• If the doctor is not contracted with the patient’s primary plan, but is contracted with the secondary plan, the doctor may collect more than the secondary plan’s negotiated fee if paid by the primary payer. However, the patient’s out-of- pocket responsibility is limited to the sec- ondary plan’s negotiated fee minus the total paid by the primary and secondary dental plans.
  • If a doctor is contracted with both the primary and secondary dental plan, the doctor may collect total payments up to the full practice fee submitted. However, the patient’s responsibility is limited to the lowest negotiated fee minus the total paid between the primary and second- ary dental plans.
  • If the secondary plan is a self-funded plan regulated by ERISA, the COB provision as defined by the secondary plan document applies (which may or may not conform to the plan’s state COB laws). Patients are often not aware of the highly restrictive coordination of benefits provisions that exist in some ERISA benefit plans (e.g., non-duplica- tion of benefits, integration of benefits, maintenance of benefits, etc.).
  • If the patient’s secondary dental plan is a fully insured product, then the COB laws of the state where it was sold ap- ply. COB laws vary widely from state to state. In some states, group plans do not coordinate with individual plans. In other states, the secondary payer is only required to coordinate up to the primary payer’s allowable fee, and some states have no COB laws.
  • If the secondary plan is a federal plan, then federal COB rules apply.

What Fee Should Be Reported on the Insurance Claim?

The American Dental Association (ADA) encourages doctors to always bill their full practice fee (actual fee charged) on all dental claims, and take required write-offs after all claims have been paid. Do not report negoti- ated fees, such as PPO fees or any other reduced fee schedule fees on any claim form.

Some secondary plans coordinate up to their allowable fee if it is higher than the primary dental plan’s allowable fee. While other plans may coordinate up to the primary allowable fee, which may be lower than the secondary allowable fee. A secondary plan should never coordinate up to a fee that is higher than the fee reported on the claim form. By reporting your full fee, you may find that some secondary plans will coordinate up to the full fee submitted, if it falls within the secondary plan’s maximum allowable fee schedule.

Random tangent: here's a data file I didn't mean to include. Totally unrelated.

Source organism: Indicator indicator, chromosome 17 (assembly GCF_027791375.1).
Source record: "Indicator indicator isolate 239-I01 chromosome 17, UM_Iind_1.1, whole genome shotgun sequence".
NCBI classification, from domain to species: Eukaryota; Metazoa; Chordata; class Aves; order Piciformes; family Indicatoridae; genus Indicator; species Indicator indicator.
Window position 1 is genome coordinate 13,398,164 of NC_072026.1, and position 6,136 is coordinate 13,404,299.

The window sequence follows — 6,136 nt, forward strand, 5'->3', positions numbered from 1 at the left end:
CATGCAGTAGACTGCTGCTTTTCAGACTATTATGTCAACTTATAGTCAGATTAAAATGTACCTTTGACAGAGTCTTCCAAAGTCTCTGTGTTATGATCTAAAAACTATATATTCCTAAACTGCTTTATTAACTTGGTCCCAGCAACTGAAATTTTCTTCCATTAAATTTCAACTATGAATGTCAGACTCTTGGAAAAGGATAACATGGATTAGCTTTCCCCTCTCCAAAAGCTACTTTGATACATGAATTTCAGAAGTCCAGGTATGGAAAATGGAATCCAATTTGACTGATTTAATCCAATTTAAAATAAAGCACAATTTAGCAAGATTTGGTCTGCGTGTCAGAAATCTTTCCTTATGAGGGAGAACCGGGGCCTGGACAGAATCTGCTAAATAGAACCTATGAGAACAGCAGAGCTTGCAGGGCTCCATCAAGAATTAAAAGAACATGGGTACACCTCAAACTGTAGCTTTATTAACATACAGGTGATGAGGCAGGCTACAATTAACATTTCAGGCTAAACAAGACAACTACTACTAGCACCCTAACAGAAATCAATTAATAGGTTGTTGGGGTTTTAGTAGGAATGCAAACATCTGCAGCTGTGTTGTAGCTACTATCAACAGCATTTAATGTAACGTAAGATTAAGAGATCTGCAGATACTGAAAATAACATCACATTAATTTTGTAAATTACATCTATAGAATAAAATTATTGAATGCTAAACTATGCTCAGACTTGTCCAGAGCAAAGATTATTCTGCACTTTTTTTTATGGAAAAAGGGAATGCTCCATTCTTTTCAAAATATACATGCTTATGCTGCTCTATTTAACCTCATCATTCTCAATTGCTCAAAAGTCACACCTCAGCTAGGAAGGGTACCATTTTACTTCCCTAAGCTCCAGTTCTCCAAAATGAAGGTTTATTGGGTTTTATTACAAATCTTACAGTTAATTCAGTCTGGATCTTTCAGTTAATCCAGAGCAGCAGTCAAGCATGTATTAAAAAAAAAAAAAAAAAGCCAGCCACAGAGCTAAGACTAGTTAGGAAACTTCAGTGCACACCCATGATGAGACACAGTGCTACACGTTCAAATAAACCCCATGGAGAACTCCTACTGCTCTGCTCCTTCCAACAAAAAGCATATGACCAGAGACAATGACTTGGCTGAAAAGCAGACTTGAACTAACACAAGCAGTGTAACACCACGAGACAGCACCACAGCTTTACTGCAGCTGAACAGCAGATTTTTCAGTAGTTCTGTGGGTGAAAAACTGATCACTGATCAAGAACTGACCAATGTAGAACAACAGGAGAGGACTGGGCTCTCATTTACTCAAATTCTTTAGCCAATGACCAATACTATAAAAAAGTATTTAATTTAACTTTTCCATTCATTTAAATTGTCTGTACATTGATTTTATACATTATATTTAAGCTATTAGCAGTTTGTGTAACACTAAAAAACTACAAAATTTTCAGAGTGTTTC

How Is the Write-Off Calculated?

It is important that no write-offs be made on the patient’s account until all dental plans have paid. Do not rely on the Explanation of Benefits (EOB) forms to determine the amount to write off. You must calculate them. If write-offs are taken as indicated on both EOBs, the patient could have a negative or credit balance.

Begin by identifying the lowest contracted fee established by all the contracted plans. Then, total the payments made by (payment received from) all insurance payers. If the total of the insurance payments equals or is more than the lowest contracted fee, then the patient owes nothing. The difference between the full practice fee and the amount received is then written off. On the other hand, if the total of the insurance payments is less than the lowest contracted fee, the patient owes the difference between the total of the payments received and the lowest contracted fee. Any balance above the lowest contracted fee is written off. Note that this is only true if you are contracted with one or more of the payers. If you have no contract with a dental plan, you are not obligated to write off any part of your fee.